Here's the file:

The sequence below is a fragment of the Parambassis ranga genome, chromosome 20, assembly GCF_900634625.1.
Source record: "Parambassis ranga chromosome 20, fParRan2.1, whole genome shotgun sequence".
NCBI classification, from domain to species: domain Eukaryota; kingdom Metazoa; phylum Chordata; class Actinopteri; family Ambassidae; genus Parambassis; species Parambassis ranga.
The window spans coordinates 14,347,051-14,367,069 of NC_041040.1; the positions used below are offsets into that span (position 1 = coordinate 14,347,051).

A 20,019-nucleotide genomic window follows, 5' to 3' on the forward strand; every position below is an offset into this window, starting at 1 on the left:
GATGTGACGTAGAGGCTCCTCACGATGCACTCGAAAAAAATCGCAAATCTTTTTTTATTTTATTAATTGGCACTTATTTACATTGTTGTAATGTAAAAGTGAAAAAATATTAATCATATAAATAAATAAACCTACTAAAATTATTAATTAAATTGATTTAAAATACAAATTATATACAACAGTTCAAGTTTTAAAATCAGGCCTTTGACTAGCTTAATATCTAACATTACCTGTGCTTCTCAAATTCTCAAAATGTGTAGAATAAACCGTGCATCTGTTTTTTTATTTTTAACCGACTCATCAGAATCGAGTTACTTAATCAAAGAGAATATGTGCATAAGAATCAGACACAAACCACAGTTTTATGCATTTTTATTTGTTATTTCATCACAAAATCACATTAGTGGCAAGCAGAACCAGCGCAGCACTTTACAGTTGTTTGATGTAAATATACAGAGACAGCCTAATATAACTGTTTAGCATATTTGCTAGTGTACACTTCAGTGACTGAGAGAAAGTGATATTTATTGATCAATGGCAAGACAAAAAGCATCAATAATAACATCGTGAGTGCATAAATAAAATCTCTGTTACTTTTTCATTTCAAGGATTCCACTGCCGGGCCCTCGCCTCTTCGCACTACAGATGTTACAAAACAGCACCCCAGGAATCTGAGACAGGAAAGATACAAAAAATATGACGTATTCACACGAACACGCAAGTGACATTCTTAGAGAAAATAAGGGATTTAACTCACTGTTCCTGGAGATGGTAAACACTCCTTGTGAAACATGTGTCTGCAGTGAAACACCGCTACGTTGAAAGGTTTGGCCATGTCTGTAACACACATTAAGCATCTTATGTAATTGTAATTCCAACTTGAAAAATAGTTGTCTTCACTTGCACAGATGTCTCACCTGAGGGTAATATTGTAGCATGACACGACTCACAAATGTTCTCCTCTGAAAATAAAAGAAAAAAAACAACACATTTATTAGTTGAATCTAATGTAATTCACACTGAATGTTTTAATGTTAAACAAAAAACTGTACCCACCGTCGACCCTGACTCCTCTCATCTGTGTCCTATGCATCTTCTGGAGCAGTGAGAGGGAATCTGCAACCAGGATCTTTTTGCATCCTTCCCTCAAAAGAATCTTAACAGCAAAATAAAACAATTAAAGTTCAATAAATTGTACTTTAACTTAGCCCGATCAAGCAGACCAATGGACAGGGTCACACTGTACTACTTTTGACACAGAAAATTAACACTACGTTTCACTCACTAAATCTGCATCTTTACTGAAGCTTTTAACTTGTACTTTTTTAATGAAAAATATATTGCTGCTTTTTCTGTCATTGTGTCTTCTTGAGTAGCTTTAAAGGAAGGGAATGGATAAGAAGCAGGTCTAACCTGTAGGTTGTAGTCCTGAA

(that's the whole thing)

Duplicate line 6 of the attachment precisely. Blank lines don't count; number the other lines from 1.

GATGTGACGTAGAGGCTCCTCACGATGCACTCGAAAAAAATCGCAAATCTTTTTTTATTTTATTAATTGGCACTTATTTACATTGTTGTAATGTAAAAGTGAAAAAATATTAATCATATAAATAAATAAACCTACTAAAATTATTAATTAAATTGATTTAAAATACAAATTATATACAACAGTTCAAGTTTTAAAATCAGGCCTTTGACTAGCTTAATATCTAACATTACCTGTGCTTCTCAAATTCTCAAAATGTGTAGAATAAACCGTGCATCTGTTTTTTTATTTTTAACCGACTCATCAGAATCGAGTTACTTAATCAAAGAGAATATGTGCATAAGAATCAGACACAAACCACAGTTTTATGCATTTTTATTTGTTATTTCATCACAAAATCACATTAGTGGCAAGCAGAACCAGCGCAGCACTTTACAGTTGTTTGATGTAAATATACAGAGACAGCCTAATATAACTGTTTAGCATATTTGCTAGTGTACACTTCAGTGACTGAGAGAAAGTGATATTTATTGATCAATGGCAAGACAAAAAGCATCAATAATAACATCGTGAGTGCATAAATAAAATCTCTGTTACTTTTTCATTTCAAGGATTCCACTGCCGGGCCCTCGCCTCTTCGCACTACAGATGTTACAAAACAGCACCCCAGGAATCTGAGACAGGAAAGATACAAAAAATATGACGTATTCACACGAACACGCAAGTGACATTCTTAGAGAAAATAAGGGATTTAACTCACTGTTCCTGGAGATGGTAAACACTCCTTGTGAAACATGTGTCTGCAGTGAAACACCGCTACGTTGAAAGGTTTGGCCATGTCTGTAACACACATTAAGCATCTTATGTAATTGTAATTCCAACTTGAAAAATAGTTGTCTTCACTTGCACAGATGTCTCACCTGAGGGTAATATTGTAGCATGACACGACTCACAAATGTTCTCCTCTGAAAATAAAAGAAAAAAAACAACACATTTATTAGTTGAATCTAATGTAATTCACACTGAATGTTTTAATGTTAAACAAAAAACTGTACCCACCGTCGACCCTGACTCCTCTCATCTGTGTCCTATGCATCTTCTGGAGCAGTGAGAGGGAATCTGCAACCAGGATCTTTTTGCATCCTTCCCTCAAAAGAATCTTAACAGCAAAATAAAACAATTAAAGTTCAATAAATTGTACTTTAACTTAGCCCGATCAAGCAGACCAATGGACAGGGTCACACTGTACTACTTTTGACACAGAAAATTAACACTACGTTTCACTCACTAAATCTGCATCTTTACTGAAGCTTTTAACTTGTACTTTTTTAATGAAAAATATATTGCTGCTTTTTCTGTCATTGTGTCTTCTTGAGTAGCTTTAAAGGAAGGGAATGGATAAGAAGCAGGTCTAACCTGTAGGTTGTAGTCCTGAA